Turn around bright eyes, every now and then I fall apart, and I need you now tonight… For those of you who just sang this, I warn you now, it will not go away for days. It is now stuck in your head. You’re welcome.
Why am I talking about this 1983 hit song and what does it have to do with grammar? Listen, there are millions of articles, online classes, books, memes, etc. about grammar. If you are on social media, you know the majority of people don’t even know the basics. I have a visceral reaction to the misuse of grammar on social media. Read the comments on a controversial topic and you will get your fair share of grammar incompetency first hand.
I have all but given up hope that people will ever get the proper use of the basics such as their, there and they’re. And there is even less of a possibility that the human race will ever understand plural and possessive. I have seen thousands of “fights” on Facebook where one person insults another saying “Your an idiot”, only to be rebutted with “try taking a basic grammar class. You’re the idiot.” They don’t typically say idiot, but I’m trying to swear less.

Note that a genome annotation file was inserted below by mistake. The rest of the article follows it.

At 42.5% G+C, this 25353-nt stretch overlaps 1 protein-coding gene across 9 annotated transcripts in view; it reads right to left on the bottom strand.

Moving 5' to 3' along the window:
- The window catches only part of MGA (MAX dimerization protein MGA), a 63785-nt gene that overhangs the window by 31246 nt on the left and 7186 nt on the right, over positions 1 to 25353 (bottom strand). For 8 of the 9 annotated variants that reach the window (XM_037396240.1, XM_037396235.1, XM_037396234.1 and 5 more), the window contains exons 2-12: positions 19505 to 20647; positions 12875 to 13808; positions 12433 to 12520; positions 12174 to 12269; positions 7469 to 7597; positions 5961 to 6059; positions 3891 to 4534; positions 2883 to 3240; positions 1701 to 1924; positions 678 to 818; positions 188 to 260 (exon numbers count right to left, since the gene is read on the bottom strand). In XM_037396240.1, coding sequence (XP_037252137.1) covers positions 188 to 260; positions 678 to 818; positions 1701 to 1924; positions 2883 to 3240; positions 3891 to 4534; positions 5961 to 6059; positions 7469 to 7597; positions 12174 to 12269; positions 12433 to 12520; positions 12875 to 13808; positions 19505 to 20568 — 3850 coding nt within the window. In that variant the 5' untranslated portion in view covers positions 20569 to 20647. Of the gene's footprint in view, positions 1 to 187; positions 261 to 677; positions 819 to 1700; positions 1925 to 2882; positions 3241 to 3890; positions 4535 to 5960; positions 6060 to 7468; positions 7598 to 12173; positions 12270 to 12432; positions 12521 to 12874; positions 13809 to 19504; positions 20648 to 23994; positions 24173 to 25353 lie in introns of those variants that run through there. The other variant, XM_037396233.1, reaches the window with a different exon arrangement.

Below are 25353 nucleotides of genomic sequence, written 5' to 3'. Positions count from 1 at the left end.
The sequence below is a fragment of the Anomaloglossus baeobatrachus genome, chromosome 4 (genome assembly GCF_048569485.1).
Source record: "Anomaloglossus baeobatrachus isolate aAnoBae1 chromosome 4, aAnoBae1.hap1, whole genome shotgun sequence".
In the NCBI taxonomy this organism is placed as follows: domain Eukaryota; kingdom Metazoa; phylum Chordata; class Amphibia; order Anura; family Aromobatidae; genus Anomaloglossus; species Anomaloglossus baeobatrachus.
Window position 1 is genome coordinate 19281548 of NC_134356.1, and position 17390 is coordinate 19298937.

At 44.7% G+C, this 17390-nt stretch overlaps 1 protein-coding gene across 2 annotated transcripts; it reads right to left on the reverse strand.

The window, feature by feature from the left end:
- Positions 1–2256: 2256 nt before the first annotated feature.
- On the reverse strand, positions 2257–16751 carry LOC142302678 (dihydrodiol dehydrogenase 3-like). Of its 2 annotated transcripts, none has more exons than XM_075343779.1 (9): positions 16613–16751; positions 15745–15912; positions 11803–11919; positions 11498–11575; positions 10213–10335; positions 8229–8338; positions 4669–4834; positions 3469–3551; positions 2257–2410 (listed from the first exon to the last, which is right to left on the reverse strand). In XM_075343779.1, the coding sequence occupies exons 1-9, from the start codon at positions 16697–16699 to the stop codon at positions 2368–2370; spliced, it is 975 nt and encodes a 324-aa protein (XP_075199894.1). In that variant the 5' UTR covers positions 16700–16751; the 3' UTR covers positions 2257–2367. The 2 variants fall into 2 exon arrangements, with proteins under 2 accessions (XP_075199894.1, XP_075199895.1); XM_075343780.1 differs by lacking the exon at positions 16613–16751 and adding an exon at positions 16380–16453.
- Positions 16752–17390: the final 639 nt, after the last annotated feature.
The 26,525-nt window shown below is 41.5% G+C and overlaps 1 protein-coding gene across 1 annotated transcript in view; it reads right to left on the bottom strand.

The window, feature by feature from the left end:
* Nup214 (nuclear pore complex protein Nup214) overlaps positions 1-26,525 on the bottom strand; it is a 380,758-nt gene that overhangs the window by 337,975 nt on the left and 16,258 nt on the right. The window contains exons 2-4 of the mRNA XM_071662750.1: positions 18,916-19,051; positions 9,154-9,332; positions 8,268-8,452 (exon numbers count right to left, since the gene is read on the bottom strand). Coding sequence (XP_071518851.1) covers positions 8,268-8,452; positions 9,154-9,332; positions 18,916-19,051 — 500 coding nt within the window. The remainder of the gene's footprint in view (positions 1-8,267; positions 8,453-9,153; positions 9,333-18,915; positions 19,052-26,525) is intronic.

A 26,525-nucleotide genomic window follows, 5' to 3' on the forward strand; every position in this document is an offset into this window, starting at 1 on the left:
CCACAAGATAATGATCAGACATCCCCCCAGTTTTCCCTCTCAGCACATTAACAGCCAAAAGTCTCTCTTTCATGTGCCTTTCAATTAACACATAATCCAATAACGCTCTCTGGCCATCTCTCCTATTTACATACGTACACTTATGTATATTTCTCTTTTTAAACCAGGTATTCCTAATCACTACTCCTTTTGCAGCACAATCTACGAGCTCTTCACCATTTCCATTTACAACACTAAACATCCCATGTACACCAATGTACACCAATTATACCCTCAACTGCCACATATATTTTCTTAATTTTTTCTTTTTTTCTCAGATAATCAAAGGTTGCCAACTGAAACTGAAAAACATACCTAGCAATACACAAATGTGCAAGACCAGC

Anyway, back to Bonnie Tyler. I have actually considered unfriending people over the use of “apart” and “a part”. It is especially annoying when it is business people. Time and time again, I see things like “I am so blessed to be apart of your life.” – well if you hate the person, and are NOT part of their life, then great. But if you really are happy to be a part of their life, you are saying the opposite.
For clarity, I have provided the definitions for you:
Apart — /əˈpärt/ (of two or more people or things) separated by a distance; at a specified distance from each other in time or space
A Part — /ā pärt/ a piece or segment of something such as an object, activity, or period of time, which combined with other pieces makes up the whole
Why does this tiny space between the a and the p occupy such a large space in my brain? Because this tiny space completely changes the meaning of the sentence. And most people are totally unaware of it.
For most of you, you can just eliminate apart all together. Unless you are some sort of romantic whose heart aches when you are apart from your lover. Or if you are a basket case and your life is falling apart. Or if you have anger issues and plan to tear someone apart. For the most part, humans want to be a part of – not apart from.
So what does this have to do with Bonnie Tyler? Well, when you hear that fabulous song, and it inevitably gets stuck in your head, let it be a reminder to you of the proper usage of a part and apart.